|by Anonymous||reply 33||06/12/2013|
I hear the NSA is hiring. And they train on the job.
|by Anonymous||reply 34||06/12/2013|
X ray tech....
and they make pretty damn good money.
|by Anonymous||reply 35||06/12/2013|
I would go for RN or some medical field if I'm OP. Good luck OP. Hugs.
|by Anonymous||reply 36||06/12/2013|
CDL licenses cost $4,000 in the Midwest. A non-gay nephew asked me for tuition last year.
It takes six months, I believe, and you have to check out all of them on the web for fraud and complaints.
|by Anonymous||reply 37||06/12/2013|
I'd stay away from the medical field for a minute - there's a lot of downward pressure on those wages on the horizon.
The booming field for the foreseeable future is computers. Even something as basic as a certificate in a few different systems will get you steady work. If you have any technical inclination at all, tech is your best bet.
Get as much on the job training as possible while you study to build your resume. When you're done training figure out how to present your entire history in one story. You won't get hired by telling people you wandered around etc. and went into this new field b/c you are desperate. You need to pitch it as the culmination of a lifelong passion for ____________ and figure out how to spin the rest of what you've done in that light.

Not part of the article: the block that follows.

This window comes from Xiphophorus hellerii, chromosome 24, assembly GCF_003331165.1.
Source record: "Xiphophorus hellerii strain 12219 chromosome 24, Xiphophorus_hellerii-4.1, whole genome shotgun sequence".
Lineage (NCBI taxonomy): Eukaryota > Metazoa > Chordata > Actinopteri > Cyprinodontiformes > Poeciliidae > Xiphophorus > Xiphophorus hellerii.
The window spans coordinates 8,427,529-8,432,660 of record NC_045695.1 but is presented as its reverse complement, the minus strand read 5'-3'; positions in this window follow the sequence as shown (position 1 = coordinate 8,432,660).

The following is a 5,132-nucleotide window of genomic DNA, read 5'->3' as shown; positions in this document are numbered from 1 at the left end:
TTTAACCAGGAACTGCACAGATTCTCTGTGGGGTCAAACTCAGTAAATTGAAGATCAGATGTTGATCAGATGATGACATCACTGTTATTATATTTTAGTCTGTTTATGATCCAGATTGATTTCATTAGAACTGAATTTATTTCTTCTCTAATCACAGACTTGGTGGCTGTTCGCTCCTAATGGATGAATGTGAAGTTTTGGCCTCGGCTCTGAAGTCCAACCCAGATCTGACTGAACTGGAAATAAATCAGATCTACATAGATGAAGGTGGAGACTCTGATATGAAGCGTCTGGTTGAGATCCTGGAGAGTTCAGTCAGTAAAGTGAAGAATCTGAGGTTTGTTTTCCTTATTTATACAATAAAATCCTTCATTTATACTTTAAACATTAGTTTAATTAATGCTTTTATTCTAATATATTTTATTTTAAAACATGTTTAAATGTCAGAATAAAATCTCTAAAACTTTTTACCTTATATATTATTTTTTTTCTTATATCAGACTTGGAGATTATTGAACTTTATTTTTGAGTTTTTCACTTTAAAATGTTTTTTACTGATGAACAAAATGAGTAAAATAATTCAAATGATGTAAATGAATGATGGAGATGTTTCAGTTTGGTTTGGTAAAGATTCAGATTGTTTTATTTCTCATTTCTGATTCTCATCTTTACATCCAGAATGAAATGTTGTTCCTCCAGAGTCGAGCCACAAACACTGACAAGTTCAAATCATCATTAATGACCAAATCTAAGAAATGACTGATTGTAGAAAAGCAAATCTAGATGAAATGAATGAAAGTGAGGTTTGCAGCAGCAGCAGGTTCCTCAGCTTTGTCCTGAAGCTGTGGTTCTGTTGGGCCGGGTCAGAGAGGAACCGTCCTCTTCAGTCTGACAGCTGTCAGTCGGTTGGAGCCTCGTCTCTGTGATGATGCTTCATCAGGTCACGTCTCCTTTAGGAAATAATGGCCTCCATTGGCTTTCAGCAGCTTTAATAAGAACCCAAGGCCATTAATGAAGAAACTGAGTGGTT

Good news is that once you get some training and internship experience, it should be pretty easy to get a job at your age if you are motivated esp. with a big corp. They go out of their way to fill quotas and over 40 is a protected class so your age can actually be an asset if you apply to the right places.
Good luck. It's never too late.
|by Anonymous||reply 38||06/12/2013|
Cosmetology. Great money, great hours. No matter the economy, people will always spend money on a haircut.
|by Anonymous||reply 39||06/12/2013|
I love this thread. I'm 46, have always made a comfortable living as a waiter, but know I can't (or want to) do it forever.
|by Anonymous||reply 40||06/13/2013|
I think OP is a woman, but can't be sure. Regardless.
My sister went through this after a long marriage, and with only a high school education and some part time jobs, she went into a 2 year course to become an ex-ray technician. She was hired at 49 and is doing well 4 years later at the same job.
It can be ultrasound or MRI or even a lab tech, but these are good jobs that pay well(lab tech not so well) If you like people enough to make them feel comfortable but without taking on their whole situation it is a good bet for employment in a hospital or clinic environment. Never out of work and you don't have to be young. Just nice, bright and reasonably fit.
If you don't want to be that intimate with naked scared people you might consider something as dull as tax preparation or training to be a phone rep for a government agency. My friend makes 70K a year just answering questions about taxes.
I am kind but out of ideas. Good luck.
|by Anonymous||reply 41||06/13/2013|